Like so many parents across the country, Skye McLain wrestled with the idea of virtual learning for her son, Jett, 7, as school resumed amidst the coronavirus pandemic this fall.
“The thought of him being required to be in front of a screen for multiple hours a day was very unnerving for me,” the Texas-based mom told TODAY Parents. “I gave homeschooling quite a bit of consideration, because I felt that it would give us more flexibility when it came to screen time and to lessen the chances of his exposure to the inappropriate content he could easily find or be shown on the Internet.”
While McLain ultimately decided for Jett to attend second grade virtually through the public school system, internet safety has remained a top priority in their at-home classroom.
“[Schools] are going to do everything in their own power to provide a safe place to conduct a classroom,” she said. “But at the end of the day, if Jett is in my house, it is my responsibility to make sure he is learning in a safe environment.”
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Some measures the McLain family took include opting to take a school-issued computer that came with safety measures installed versus using a personal computer, never allowing the computer to be moved from the desk, and maintaining open communication with their second grader.
“We have very open, very honest communication with Jett about what is and is not appropriate when it comes to using an electronic device” McLain shared.” He is well aware of apps that he is never allowed to use or watch, like TikTok or YouTube. He also knows that he can leave a situation where he feels uncomfortable at any time and that he can ask us or tell us anything about something he has seen online.”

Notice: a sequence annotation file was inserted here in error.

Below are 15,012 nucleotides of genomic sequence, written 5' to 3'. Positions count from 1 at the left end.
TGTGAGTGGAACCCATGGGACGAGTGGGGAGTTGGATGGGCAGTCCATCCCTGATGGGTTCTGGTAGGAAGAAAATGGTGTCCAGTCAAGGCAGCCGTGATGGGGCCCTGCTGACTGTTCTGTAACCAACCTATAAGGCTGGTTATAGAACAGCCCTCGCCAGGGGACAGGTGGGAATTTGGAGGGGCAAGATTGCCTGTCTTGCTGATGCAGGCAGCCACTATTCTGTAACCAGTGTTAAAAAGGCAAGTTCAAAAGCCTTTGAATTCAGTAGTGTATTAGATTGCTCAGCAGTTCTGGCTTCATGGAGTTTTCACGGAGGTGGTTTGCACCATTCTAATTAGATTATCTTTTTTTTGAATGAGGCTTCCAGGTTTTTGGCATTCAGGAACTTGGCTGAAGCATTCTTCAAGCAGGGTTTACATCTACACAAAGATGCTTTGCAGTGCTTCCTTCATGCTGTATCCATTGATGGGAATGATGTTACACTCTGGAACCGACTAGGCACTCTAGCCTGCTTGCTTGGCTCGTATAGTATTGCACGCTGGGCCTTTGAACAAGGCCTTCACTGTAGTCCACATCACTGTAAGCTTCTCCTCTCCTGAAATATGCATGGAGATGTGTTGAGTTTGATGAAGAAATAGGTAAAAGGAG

Corporal Kenneth Hibbert Jr., an officer in the community policing unit of Prince George County Police Department in Maryland, suggests that parents should start by setting expectations for social learning with their child.
“I know parents are concerned about predators, [kids] clicking on the wrong things and seeing inappropriate things, or looking up test answers on their cell phones and it’s hard for parents who are working to constantly monitor what their child is doing,” Hibbert said. “Sit them down first and go over expectations saying this is school time and strictly paying attention to what’s going on in school is what’s expected.”
Create digital boundaries
Hibbert recommends setting up web browsing restrictions based on age and checking in with the school district or teacher to confirm what the student does or does not need access to in accordance with the syllabus. If the school has issued the computer, ensure age-appropriate limitations have been engaged.
For added security, Hibbert recommends monitoring software like K9 Web Protection or Qustodio, which allows parents to track activity remotely.
“Look at the history for what they’re looking into online,” he shared. “Look at their cell phone, too. You’ve got to stay on top of that to know what’s going on.”
Do physical and mental check-ins
Suspicious your child is still getting off track? Hibbert offered a helpful tip for parents.
“Watch their hand movements when you get close to their computer to see what they’re doing,” he shared. “Tell them — ‘don’t click anything, I want to see what you’re doing.’ If they have other windows open, see what they’re looking at.”
Hibbert acknowledged that virtual learning brings about new challenges for both students and parents, which can take a toll.
“Make sure your kids are doing okay mentally and physically,” he said. “You have your child that’s online for 5-6 hours out of the day. They have to give their eyes a rest. Get them outside to do something. Fresh air is always good, even for parents to just check in and ask — ‘How was school today? I know you were at home, but what did you learn?’ Kids will be honest and tell you, and they’ll open up to you more.”